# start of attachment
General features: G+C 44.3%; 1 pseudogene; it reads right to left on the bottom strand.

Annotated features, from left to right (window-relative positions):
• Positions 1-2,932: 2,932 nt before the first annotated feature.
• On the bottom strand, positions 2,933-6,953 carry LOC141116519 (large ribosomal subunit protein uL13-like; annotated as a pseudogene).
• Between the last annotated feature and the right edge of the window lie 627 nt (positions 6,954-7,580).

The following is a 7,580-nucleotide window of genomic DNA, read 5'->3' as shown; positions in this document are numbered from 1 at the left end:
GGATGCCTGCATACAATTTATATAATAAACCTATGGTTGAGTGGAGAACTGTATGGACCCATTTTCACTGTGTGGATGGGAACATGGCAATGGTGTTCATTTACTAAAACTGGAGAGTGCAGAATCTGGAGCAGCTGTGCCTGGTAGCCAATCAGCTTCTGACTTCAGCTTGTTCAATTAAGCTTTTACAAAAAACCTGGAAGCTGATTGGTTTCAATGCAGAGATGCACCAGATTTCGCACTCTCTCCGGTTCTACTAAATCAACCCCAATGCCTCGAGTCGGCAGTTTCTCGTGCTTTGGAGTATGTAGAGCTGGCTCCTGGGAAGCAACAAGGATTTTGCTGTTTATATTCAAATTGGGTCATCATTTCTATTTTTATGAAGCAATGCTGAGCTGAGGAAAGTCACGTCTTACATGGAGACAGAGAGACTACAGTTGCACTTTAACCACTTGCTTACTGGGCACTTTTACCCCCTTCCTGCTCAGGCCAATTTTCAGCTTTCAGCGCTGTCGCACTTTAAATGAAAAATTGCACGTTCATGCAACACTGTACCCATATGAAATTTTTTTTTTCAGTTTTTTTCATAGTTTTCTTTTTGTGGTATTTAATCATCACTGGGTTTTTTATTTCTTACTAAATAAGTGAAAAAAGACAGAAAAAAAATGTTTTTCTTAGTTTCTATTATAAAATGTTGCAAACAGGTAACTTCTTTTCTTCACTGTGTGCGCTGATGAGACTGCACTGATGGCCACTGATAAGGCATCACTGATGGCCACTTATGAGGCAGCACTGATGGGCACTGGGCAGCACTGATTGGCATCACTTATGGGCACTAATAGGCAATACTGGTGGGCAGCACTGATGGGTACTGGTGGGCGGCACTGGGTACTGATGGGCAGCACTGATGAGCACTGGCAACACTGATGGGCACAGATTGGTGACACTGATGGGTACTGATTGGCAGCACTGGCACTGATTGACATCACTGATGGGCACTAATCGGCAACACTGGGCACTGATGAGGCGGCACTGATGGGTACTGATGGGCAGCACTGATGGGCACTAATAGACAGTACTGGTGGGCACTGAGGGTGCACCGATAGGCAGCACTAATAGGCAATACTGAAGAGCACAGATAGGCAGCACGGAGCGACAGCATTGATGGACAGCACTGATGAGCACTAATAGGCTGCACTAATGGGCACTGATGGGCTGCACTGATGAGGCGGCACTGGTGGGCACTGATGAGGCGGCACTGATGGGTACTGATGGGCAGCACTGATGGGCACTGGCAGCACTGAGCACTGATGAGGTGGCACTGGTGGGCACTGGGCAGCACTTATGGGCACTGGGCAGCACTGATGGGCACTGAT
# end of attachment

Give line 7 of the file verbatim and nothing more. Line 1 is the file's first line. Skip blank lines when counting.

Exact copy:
GGATGCCTGCATACAATTTATATAATAAACCTATGGTTGAGTGGAGAACTGTATGGACCCATTTTCACTGTGTGGATGGGAACATGGCAATGGTGTTCATTTACTAAAACTGGAGAGTGCAGAATCTGGAGCAGCTGTGCCTGGTAGCCAATCAGCTTCTGACTTCAGCTTGTTCAATTAAGCTTTTACAAAAAACCTGGAAGCTGATTGGTTTCAATGCAGAGATGCACCAGATTTCGCACTCTCTCCGGTTCTACTAAATCAACCCCAATGCCTCGAGTCGGCAGTTTCTCGTGCTTTGGAGTATGTAGAGCTGGCTCCTGGGAAGCAACAAGGATTTTGCTGTTTATATTCAAATTGGGTCATCATTTCTATTTTTATGAAGCAATGCTGAGCTGAGGAAAGTCACGTCTTACATGGAGACAGAGAGACTACAGTTGCACTTTAACCACTTGCTTACTGGGCACTTTTACCCCCTTCCTGCTCAGGCCAATTTTCAGCTTTCAGCGCTGTCGCACTTTAAATGAAAAATTGCACGTTCATGCAACACTGTACCCATATGAAATTTTTTTTTTCAGTTTTTTTCATAGTTTTCTTTTTGTGGTATTTAATCATCACTGGGTTTTTTATTTCTTACTAAATAAGTGAAAAAAGACAGAAAAAAAATGTTTTTCTTAGTTTCTATTATAAAATGTTGCAAACAGGTAACTTCTTTTCTTCACTGTGTGCGCTGATGAGACTGCACTGATGGCCACTGATAAGGCATCACTGATGGCCACTTATGAGGCAGCACTGATGGGCACTGGGCAGCACTGATTGGCATCACTTATGGGCACTAATAGGCAATACTGGTGGGCAGCACTGATGGGTACTGGTGGGCGGCACTGGGTACTGATGGGCAGCACTGATGAGCACTGGCAACACTGATGGGCACAGATTGGTGACACTGATGGGTACTGATTGGCAGCACTGGCACTGATTGACATCACTGATGGGCACTAATCGGCAACACTGGGCACTGATGAGGCGGCACTGATGGGTACTGATGGGCAGCACTGATGGGCACTAATAGACAGTACTGGTGGGCACTGAGGGTGCACCGATAGGCAGCACTAATAGGCAATACTGAAGAGCACAGATAGGCAGCACGGAGCGACAGCATTGATGGACAGCACTGATGAGCACTAATAGGCTGCACTAATGGGCACTGATGGGCTGCACTGATGAGGCGGCACTGGTGGGCACTGATGAGGCGGCACTGATGGGTACTGATGGGCAGCACTGATGGGCACTGGCAGCACTGAGCACTGATGAGGTGGCACTGGTGGGCACTGGGCAGCACTTATGGGCACTGGGCAGCACTGATGGGCACTGAT